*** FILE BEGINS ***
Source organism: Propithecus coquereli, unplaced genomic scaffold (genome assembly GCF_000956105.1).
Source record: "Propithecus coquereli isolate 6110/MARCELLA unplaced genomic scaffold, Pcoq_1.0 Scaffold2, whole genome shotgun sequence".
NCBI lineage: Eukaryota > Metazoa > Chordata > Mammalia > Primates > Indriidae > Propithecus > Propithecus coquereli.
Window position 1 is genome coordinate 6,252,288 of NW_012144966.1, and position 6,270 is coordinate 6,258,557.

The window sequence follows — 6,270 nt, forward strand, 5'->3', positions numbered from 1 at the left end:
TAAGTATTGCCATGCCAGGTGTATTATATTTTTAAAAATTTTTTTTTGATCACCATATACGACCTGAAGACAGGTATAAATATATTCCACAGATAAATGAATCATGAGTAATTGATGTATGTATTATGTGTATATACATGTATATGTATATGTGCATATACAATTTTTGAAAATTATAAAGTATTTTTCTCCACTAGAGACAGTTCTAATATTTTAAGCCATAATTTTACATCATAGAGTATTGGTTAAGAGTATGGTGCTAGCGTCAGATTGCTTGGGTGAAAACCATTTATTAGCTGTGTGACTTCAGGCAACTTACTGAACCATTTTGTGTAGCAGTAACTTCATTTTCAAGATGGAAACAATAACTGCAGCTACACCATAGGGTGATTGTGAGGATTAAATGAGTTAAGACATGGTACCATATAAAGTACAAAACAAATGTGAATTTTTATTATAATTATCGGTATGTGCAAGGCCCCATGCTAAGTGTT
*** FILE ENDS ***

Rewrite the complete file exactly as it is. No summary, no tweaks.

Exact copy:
Source organism: Propithecus coquereli, unplaced genomic scaffold (genome assembly GCF_000956105.1).
Source record: "Propithecus coquereli isolate 6110/MARCELLA unplaced genomic scaffold, Pcoq_1.0 Scaffold2, whole genome shotgun sequence".
NCBI lineage: Eukaryota > Metazoa > Chordata > Mammalia > Primates > Indriidae > Propithecus > Propithecus coquereli.
Window position 1 is genome coordinate 6,252,288 of NW_012144966.1, and position 6,270 is coordinate 6,258,557.

The window sequence follows — 6,270 nt, forward strand, 5'->3', positions numbered from 1 at the left end:
TAAGTATTGCCATGCCAGGTGTATTATATTTTTAAAAATTTTTTTTTGATCACCATATACGACCTGAAGACAGGTATAAATATATTCCACAGATAAATGAATCATGAGTAATTGATGTATGTATTATGTGTATATACATGTATATGTATATGTGCATATACAATTTTTGAAAATTATAAAGTATTTTTCTCCACTAGAGACAGTTCTAATATTTTAAGCCATAATTTTACATCATAGAGTATTGGTTAAGAGTATGGTGCTAGCGTCAGATTGCTTGGGTGAAAACCATTTATTAGCTGTGTGACTTCAGGCAACTTACTGAACCATTTTGTGTAGCAGTAACTTCATTTTCAAGATGGAAACAATAACTGCAGCTACACCATAGGGTGATTGTGAGGATTAAATGAGTTAAGACATGGTACCATATAAAGTACAAAACAAATGTGAATTTTTATTATAATTATCGGTATGTGCAAGGCCCCATGCTAAGTGTT